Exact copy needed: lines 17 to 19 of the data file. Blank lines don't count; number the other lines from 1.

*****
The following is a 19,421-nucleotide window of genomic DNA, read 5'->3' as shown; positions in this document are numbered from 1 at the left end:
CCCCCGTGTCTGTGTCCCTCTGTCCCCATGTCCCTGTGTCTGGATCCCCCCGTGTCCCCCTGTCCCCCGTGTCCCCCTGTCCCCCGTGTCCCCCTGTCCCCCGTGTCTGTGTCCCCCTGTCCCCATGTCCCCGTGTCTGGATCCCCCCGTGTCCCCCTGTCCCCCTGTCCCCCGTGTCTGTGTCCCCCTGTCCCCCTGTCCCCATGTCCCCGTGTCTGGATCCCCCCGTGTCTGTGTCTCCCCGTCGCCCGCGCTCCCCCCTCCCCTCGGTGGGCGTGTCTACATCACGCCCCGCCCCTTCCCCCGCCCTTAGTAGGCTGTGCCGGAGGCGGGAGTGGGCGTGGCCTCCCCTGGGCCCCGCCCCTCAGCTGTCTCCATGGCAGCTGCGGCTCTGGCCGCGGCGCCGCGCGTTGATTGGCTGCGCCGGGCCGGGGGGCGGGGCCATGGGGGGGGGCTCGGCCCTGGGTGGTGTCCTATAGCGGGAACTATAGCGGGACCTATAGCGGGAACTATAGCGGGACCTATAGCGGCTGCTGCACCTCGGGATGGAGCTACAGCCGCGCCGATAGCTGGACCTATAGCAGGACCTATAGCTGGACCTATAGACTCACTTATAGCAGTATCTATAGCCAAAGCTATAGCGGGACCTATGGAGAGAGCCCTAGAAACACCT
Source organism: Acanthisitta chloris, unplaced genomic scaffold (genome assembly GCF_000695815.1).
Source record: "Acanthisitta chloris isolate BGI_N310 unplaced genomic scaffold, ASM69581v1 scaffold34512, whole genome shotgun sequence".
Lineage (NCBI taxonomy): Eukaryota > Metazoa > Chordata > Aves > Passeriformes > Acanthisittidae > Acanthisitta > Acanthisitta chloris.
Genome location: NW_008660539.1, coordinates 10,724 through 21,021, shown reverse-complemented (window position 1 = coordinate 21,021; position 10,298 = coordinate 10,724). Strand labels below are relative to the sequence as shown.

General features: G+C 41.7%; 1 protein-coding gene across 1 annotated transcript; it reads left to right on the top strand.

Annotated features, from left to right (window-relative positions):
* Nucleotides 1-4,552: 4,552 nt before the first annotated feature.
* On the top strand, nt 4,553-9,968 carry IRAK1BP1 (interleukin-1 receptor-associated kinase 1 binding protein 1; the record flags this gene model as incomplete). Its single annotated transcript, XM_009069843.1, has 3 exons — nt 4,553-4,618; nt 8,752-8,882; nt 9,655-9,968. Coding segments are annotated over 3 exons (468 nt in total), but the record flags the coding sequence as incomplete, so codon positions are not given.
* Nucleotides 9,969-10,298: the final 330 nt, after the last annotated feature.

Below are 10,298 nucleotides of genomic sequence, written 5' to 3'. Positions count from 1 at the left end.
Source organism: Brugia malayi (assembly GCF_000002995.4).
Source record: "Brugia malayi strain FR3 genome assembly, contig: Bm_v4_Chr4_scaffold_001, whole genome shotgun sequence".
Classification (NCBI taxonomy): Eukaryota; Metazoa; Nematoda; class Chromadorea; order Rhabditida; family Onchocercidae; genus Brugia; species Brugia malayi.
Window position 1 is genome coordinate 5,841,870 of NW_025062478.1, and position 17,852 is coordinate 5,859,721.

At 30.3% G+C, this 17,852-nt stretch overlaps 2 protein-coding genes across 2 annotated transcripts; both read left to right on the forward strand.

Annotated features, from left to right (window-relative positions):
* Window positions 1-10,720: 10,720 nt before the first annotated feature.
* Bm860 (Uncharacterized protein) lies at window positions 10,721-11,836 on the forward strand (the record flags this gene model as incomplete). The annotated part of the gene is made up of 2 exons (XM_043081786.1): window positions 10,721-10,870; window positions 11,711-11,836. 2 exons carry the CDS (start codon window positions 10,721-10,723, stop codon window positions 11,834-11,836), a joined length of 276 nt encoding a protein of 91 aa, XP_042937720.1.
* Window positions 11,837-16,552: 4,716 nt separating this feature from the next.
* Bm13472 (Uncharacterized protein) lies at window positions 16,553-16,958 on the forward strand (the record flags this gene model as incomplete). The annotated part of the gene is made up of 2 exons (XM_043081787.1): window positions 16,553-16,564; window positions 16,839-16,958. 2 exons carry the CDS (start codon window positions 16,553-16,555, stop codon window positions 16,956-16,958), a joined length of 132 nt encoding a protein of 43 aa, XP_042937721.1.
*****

At 30.3% G+C, this 17,852-nt stretch overlaps 2 protein-coding genes across 2 annotated transcripts; both read left to right on the forward strand.

Annotated features, from left to right (window-relative positions):
* Window positions 1-10,720: 10,720 nt before the first annotated feature.